Probably the best expression of furry fandom that I came across while at the convention was that fursonas (the in-fandom identity of Furries) are the expression of the “best self” of the person who adopts them, certainly that was my experience. The Furries that I met and talked with at the convention all were being their best, true selves, all while made up with ears, tails, and other related accoutrements. So what if someone wants to dress up like a fox and prance around, sometimes literally? If that makes someone happy, I wish them the best, and boy-howdy do Furries want you to be happy.
That isn’t to say that there isn’t some controversy in the fandom. As you’ve seen on Boozy’s own blog, there are such a thing as “nazi furs” and while controversy is not courted by conventions, even the best of atmospheres has its fair share of drama. After all, I said it was like a family at thanksgiving, not Disneyworld. But these things are truly fringe elements of what is already a rather small group.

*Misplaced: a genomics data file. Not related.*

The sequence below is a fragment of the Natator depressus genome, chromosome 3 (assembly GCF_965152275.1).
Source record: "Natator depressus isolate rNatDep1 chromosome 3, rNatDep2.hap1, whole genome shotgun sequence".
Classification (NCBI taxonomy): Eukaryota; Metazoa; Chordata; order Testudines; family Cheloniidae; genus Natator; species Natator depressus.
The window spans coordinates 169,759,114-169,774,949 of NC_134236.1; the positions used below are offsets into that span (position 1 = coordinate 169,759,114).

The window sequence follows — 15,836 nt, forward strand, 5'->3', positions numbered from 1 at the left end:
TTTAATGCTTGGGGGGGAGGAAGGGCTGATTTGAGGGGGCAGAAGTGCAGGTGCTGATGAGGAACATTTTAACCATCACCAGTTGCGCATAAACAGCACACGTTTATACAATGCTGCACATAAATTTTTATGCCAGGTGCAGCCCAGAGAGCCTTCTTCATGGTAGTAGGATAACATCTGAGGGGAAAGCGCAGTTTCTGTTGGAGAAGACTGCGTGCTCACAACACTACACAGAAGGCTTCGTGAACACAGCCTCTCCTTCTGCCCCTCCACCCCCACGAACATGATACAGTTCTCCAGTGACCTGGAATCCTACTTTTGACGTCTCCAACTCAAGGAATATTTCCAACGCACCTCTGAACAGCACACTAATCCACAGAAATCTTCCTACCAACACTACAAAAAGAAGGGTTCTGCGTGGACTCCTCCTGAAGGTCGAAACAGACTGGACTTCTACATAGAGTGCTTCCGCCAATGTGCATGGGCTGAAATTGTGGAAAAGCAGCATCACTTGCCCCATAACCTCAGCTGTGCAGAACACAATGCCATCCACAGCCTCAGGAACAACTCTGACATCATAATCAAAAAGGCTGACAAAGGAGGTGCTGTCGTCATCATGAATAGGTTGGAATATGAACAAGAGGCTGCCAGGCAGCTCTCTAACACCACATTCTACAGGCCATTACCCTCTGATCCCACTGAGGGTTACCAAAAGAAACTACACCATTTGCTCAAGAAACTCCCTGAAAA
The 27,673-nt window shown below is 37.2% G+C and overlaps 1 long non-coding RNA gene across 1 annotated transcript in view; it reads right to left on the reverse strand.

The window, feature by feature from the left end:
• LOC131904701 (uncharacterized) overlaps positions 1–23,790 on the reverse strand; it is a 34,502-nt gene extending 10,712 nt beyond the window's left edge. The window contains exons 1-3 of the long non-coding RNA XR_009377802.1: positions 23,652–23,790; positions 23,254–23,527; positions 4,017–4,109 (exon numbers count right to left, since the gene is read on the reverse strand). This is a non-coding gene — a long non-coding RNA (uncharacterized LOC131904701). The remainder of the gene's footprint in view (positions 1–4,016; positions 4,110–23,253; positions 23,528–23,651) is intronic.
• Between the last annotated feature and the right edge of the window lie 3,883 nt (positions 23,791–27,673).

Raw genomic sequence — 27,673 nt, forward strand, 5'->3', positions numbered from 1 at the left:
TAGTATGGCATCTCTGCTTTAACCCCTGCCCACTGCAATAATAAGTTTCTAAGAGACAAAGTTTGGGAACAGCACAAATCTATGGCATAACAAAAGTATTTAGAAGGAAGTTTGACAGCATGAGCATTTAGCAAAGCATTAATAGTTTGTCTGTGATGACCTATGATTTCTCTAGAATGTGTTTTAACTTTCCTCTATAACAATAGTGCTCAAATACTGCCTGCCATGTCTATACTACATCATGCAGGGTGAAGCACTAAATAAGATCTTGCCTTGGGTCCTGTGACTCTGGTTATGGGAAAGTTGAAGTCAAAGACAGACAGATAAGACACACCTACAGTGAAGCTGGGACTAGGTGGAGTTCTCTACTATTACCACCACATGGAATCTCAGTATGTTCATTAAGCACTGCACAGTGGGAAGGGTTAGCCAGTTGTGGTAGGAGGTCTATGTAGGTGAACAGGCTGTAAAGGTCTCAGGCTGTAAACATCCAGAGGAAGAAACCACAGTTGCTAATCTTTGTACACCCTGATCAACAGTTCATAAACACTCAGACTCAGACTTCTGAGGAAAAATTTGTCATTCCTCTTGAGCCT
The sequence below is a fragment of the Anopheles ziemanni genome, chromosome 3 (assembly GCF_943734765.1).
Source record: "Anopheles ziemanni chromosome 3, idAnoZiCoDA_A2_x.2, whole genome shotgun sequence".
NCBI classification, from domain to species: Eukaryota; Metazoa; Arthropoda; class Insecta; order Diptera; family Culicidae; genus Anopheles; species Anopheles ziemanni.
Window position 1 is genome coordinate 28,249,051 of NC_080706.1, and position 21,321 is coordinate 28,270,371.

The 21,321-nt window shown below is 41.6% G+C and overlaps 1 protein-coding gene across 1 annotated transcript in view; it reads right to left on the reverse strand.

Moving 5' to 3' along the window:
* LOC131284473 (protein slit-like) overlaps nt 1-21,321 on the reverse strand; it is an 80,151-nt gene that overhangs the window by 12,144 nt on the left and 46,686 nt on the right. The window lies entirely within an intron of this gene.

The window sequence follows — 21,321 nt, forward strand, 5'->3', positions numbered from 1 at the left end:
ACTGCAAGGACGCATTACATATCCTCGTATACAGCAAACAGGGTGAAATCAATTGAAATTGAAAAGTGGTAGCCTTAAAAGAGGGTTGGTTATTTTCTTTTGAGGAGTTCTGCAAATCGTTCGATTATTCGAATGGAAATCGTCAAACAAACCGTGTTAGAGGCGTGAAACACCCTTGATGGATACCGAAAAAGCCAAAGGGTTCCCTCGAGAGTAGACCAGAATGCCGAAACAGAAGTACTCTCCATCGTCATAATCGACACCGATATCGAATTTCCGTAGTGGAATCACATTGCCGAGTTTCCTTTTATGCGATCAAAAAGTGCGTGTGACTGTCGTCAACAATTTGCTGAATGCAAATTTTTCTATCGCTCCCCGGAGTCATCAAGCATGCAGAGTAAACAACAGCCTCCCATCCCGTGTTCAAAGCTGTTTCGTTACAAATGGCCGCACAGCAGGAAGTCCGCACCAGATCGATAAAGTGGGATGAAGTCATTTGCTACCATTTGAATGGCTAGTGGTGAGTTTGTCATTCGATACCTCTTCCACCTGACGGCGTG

So, as I explained to my parents, family, and friends who found out that I went to a furry convention, I’m not a furry, nor would I say that I’m particularly fur-curious. For one, I wouldn’t know what animal to be. I like eagles, but “legal eagle” is such a cliché…maybe I’d be a lion? I don’t know. Honestly, I can’t say that I’ve put much thought into what my hypothetical fursona would be. Who knows, maybe by the time the convention comes back to town I’ll be prancing around with the best of the horses or giggling with a pack of hyenas.
In reality though, I know that I’m not nearly good enough of a person to be promoted to animal.